Storys by Kayode Tokede
The Board of Directors of the African Development Bank (AfDB) approved a $124.2 million loan to finance the Urban Water Sector Reform and Akure Water Supply and Sanitation Project in Nigeria. The amount includes an African Growing Together Fund (AGTF) loan of $20 million.
The overall project cost is $222.69 million and will span five years from 2020-2025.
The project is set to address bottlenecks in critical water supply services to households in the densely populated project area. It would provide residents of Akure city (Ondo State) and its environs, access to safe drinking water and sanitation. The project will strengthen the Federal Government’s capacity to facilitate urban Water Supply and Sanitation reforms.
”The project will particularly contribute to improving the living conditions of the communities in the project area. Involving these communities in the public awareness and marketing activities, will increase the project’s ownership and ensure they pay for the water supply and sanitation services,” said Ebrima Faal, Senior Director at the Bank’s Nigeria Regional Office.
The loan will also help to install sanitation infrastructure for schools, hospitals, markets.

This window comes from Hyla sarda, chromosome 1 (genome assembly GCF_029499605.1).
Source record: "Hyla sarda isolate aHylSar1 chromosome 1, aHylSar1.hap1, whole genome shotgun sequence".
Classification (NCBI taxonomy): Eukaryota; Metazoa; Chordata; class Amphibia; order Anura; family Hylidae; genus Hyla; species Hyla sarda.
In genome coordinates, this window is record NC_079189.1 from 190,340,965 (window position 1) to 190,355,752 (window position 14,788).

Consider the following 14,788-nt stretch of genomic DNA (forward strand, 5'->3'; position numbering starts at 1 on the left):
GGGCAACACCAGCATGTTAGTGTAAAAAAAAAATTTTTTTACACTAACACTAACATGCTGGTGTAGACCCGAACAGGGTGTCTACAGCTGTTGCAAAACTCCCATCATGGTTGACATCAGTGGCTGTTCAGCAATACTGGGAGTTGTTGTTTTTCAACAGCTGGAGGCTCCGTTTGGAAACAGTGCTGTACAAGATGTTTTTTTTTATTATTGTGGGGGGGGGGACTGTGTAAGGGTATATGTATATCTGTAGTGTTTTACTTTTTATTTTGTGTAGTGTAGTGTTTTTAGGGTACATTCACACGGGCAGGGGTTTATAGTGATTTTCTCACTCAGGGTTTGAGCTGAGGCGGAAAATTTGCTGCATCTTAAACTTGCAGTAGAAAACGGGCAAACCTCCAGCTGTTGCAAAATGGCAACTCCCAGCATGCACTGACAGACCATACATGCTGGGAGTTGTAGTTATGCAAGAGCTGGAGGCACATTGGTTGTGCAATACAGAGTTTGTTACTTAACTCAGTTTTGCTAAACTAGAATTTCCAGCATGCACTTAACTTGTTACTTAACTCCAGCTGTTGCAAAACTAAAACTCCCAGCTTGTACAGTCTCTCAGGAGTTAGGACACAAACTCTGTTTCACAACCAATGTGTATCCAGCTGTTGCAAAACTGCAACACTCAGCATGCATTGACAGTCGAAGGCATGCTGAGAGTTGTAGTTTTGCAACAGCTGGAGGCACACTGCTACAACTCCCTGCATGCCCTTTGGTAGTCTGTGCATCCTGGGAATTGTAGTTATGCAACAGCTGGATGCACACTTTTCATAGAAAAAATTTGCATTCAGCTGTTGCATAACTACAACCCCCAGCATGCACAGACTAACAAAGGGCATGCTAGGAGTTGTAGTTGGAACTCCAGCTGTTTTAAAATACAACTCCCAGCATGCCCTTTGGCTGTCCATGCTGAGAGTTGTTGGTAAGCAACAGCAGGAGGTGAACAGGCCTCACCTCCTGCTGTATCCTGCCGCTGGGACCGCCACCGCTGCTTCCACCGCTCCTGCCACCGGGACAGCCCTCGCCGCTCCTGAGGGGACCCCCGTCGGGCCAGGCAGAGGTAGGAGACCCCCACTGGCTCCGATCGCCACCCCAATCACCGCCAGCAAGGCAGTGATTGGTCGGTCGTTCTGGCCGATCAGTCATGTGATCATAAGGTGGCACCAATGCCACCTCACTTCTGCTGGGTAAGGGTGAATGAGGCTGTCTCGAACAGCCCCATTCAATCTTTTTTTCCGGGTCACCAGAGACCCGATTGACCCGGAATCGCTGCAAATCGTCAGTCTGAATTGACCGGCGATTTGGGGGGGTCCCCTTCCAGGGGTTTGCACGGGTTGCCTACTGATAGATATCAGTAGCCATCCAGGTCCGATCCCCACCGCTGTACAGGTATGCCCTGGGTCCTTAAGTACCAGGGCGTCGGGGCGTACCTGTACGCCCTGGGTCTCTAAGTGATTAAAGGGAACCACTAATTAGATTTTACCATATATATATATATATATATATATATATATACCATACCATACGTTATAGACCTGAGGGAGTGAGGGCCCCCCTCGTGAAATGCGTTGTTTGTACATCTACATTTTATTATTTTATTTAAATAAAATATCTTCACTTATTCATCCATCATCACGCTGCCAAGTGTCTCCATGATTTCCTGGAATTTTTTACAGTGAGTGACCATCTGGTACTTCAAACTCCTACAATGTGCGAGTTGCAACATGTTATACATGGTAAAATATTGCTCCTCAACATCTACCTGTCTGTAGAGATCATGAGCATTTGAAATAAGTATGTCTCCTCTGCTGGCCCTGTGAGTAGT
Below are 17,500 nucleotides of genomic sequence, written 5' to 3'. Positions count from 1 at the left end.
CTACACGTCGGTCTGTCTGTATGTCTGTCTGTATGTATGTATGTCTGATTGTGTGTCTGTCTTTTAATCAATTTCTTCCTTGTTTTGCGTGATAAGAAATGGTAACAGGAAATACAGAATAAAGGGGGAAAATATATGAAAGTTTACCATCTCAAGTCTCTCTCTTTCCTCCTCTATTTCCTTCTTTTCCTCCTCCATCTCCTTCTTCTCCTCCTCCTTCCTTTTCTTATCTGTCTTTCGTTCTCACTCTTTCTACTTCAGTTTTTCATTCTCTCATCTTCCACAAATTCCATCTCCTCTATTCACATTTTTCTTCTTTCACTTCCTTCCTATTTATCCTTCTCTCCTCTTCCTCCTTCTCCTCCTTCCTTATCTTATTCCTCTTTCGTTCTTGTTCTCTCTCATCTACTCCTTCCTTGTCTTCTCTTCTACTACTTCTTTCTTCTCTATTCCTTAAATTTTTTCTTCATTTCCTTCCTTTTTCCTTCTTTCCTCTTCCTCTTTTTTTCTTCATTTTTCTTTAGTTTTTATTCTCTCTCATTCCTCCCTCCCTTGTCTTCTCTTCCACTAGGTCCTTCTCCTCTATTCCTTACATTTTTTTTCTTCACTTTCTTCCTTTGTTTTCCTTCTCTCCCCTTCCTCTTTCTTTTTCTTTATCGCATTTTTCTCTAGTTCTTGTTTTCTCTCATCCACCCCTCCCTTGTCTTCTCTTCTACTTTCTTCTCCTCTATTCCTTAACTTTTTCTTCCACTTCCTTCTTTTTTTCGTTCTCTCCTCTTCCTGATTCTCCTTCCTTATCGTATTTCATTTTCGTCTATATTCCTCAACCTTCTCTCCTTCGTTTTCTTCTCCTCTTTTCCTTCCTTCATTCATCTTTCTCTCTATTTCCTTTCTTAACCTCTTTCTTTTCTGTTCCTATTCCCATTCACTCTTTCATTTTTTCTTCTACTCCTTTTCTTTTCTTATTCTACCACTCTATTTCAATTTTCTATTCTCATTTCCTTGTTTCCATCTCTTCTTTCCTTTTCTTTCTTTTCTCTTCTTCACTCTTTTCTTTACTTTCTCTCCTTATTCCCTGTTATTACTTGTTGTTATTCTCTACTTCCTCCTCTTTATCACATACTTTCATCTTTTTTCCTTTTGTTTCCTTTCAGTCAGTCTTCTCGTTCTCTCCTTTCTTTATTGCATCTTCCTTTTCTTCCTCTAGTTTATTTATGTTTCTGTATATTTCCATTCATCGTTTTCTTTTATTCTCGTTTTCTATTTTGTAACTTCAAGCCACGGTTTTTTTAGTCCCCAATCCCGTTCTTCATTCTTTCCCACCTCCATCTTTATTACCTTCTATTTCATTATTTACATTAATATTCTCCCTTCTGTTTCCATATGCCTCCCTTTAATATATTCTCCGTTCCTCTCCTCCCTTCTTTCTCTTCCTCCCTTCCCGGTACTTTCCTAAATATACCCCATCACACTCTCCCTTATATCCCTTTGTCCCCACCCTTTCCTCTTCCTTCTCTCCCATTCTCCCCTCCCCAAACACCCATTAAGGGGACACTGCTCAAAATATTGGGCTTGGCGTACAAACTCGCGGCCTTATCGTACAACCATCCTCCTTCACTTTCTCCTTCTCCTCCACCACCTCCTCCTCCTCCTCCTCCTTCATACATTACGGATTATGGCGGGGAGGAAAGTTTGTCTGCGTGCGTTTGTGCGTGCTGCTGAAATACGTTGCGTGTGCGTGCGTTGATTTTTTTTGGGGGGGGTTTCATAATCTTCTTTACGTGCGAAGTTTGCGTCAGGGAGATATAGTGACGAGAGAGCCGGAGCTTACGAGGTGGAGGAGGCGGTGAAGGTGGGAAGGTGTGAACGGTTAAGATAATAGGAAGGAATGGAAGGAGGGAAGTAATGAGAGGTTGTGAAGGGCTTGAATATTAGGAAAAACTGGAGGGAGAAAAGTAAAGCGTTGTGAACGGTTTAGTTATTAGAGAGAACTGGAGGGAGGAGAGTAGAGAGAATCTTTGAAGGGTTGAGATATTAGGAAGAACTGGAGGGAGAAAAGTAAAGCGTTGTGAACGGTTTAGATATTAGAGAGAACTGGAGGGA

On completion, the project will benefit the 1.3 million residents of Akure City and vicinities. At the Federal level, the project’s Urban Water Reform component will establish a water and sanitation investment program that would contribute to scaling up of the National WASH Action plan 2018-2030.
The project, which combines “hard” water, sanitation and environmental protection infrastructure with “soft” analytical and institutional reform support, aligns with the Bank’s Ten-Year Strategy (TYS) and its High 5s priority areas, the Integrated Water Resources Management (IWRM) Policy.
As at December 13 2019, the Bank’s active portfolio in Nigeria comprised 61 operations, of which 54 are national and seven are regional. The total commitment to these projects is $4.8 billion and includes water and sanitation projects worth $606million.